Asda has said that it will launch an initiative to benefit smaller high street stores in Huntly, Aberdeenshire, when it opens a new store there on 15 May.

The Wal-Mart based retailer says that instead of drawing shoppers away from Huntly town centre, the COLLECT&SAV£ rewards scheme will actually attract shoppers to the Scottish town who had never visited Huntly before.

“For every GBP25 (US$44.7) spent in the high street and every GBP25 spent in Asda we’ll offer shoppers a GBP5 George voucher,” Nick Aragawall, Asda spokesperson, told just-food.

Asda said that the scheme reflected the retailers commitment to building thriving local communities, building on a speech made by Wal-Mart president and CEO Scott Lee in Chicago earlier in the month. Lee promised that Wal-Mart would do more to support small businesses near to Wal-Mart stores in the US.

“We take the contribution we can make to the community very seriously, through fund-raising, charitable giving and practical support, but we know in places like Huntly we’ll be rightly judged by our actions not our words,” said ASDA’s head of community involvement Richard Woodhall.

“That’s why I’m proud that we’ve chosen Huntly to trial a new scheme that shows we want to work with, not against, existing retailers and share the benefits of the new shoppers we’ll attract to the town.”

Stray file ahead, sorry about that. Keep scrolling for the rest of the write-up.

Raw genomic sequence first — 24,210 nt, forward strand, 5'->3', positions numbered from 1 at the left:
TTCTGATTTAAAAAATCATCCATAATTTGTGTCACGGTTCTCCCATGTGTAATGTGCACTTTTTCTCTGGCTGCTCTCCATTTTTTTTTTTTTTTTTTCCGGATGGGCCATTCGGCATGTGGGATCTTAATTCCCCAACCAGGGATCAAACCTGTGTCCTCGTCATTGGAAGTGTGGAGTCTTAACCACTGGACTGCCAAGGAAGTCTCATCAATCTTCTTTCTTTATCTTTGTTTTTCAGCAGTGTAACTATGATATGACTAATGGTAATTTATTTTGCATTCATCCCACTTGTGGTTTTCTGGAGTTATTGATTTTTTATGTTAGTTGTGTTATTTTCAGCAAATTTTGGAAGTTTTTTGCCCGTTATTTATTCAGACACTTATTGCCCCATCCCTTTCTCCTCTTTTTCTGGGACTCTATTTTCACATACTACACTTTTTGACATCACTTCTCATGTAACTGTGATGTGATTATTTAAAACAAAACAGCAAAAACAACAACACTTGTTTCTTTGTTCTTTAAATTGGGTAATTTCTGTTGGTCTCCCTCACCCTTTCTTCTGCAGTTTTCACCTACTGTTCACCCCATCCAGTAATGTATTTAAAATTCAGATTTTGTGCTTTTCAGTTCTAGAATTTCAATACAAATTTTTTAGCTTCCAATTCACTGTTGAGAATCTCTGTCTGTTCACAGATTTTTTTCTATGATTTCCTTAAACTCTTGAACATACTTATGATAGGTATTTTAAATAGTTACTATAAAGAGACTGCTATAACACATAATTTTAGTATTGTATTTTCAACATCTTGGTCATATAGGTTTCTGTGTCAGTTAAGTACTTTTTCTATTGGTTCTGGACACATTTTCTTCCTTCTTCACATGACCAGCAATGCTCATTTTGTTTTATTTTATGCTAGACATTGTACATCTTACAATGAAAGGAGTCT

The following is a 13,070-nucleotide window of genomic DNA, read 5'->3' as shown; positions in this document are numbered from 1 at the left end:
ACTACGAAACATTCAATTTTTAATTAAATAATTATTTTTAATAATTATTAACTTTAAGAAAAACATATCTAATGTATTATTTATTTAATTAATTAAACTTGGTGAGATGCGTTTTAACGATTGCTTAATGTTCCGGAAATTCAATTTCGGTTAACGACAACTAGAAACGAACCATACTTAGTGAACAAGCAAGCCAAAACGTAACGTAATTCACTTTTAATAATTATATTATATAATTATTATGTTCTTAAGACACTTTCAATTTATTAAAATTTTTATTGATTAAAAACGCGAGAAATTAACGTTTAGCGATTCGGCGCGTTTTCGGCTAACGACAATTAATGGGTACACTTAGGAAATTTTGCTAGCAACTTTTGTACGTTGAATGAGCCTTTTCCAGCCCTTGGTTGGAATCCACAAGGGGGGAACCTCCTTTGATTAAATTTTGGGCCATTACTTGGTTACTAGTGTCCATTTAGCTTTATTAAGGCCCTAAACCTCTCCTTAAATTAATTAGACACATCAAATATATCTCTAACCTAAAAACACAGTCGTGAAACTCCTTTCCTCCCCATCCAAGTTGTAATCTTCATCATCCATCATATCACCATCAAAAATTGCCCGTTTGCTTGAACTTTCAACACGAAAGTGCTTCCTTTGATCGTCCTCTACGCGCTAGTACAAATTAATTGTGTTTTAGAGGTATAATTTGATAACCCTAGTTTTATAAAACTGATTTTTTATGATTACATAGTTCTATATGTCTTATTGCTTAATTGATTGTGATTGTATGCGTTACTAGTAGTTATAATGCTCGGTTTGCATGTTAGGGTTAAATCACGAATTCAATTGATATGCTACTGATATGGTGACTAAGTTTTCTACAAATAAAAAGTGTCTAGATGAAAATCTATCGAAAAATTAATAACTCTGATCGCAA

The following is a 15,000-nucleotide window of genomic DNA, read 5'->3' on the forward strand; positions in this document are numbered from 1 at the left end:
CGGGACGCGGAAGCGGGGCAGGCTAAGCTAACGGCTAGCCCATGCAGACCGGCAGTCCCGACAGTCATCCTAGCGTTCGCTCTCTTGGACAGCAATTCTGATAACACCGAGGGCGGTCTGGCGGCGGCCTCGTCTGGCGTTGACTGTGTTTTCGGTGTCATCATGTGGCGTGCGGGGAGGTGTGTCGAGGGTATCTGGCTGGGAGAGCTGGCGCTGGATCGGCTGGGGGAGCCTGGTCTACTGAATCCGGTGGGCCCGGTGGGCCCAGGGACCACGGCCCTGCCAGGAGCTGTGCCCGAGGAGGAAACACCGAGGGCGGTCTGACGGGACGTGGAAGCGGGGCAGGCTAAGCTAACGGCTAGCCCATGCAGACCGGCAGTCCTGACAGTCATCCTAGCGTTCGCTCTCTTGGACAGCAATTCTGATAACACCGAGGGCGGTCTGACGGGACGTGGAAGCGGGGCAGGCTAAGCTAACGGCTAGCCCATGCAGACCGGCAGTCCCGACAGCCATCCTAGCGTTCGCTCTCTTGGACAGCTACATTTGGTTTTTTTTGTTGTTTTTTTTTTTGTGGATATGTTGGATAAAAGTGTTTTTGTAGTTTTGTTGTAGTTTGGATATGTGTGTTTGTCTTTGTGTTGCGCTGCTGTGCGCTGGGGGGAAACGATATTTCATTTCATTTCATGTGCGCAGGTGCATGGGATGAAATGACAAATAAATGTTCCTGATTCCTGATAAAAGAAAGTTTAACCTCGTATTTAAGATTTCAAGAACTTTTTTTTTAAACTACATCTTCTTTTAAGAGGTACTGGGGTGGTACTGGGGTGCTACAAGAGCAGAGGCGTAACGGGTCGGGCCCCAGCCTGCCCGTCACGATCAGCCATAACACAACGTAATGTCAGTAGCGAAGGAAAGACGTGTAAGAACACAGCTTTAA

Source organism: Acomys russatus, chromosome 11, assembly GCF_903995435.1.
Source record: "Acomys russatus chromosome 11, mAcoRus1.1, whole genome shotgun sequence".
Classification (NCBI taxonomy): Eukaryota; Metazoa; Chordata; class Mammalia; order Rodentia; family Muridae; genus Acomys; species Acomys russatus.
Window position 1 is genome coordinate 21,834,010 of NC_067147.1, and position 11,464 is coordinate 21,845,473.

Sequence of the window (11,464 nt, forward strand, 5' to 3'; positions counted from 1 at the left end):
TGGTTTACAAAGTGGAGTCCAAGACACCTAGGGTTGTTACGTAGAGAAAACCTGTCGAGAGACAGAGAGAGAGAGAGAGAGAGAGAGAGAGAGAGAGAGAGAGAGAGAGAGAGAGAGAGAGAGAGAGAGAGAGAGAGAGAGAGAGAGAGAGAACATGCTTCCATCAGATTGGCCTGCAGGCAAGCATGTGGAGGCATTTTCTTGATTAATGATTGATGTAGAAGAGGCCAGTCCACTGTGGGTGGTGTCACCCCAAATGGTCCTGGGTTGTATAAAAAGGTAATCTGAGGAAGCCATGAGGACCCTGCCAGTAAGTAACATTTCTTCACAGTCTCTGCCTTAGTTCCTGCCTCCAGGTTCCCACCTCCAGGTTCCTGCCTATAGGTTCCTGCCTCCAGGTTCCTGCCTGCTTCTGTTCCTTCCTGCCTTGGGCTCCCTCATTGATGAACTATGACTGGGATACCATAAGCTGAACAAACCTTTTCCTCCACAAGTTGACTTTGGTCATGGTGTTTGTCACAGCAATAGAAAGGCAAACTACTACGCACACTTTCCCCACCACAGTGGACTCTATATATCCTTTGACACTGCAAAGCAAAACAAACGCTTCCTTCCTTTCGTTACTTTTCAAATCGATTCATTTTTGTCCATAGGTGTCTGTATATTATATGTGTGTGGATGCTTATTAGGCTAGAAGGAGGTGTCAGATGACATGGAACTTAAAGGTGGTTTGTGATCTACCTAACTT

Although the opening of an Asda outlet in the town has met mixed reactions, local business leaders in Huntly seem to view this effort as a step in the right direction.

“There’s been nervousness in our small town ever since it was clear we’d have two supermarkets open within weeks of each other,” said Aberdeenshire Town Partnership coordinator Donald Boyd.  “Our job is to keep the town centre vital and active and this scheme fits very well with that. We support ASDA’s aspirations for the collector scheme and will work with them to ensure it’s a success.”

Asda said that a number of other local initiatives will complement the scheme. The national retailer said that in Huntly it would showcase local produce, work in conjunction with the Huntly Town Partnership to offer practical support to the town’s retailers and support local organisations and charities.

The move follows a spate of criticism that the major UK retailers are squeezing independent traders out of the market place and a UK Competition Commission investigation into the issue.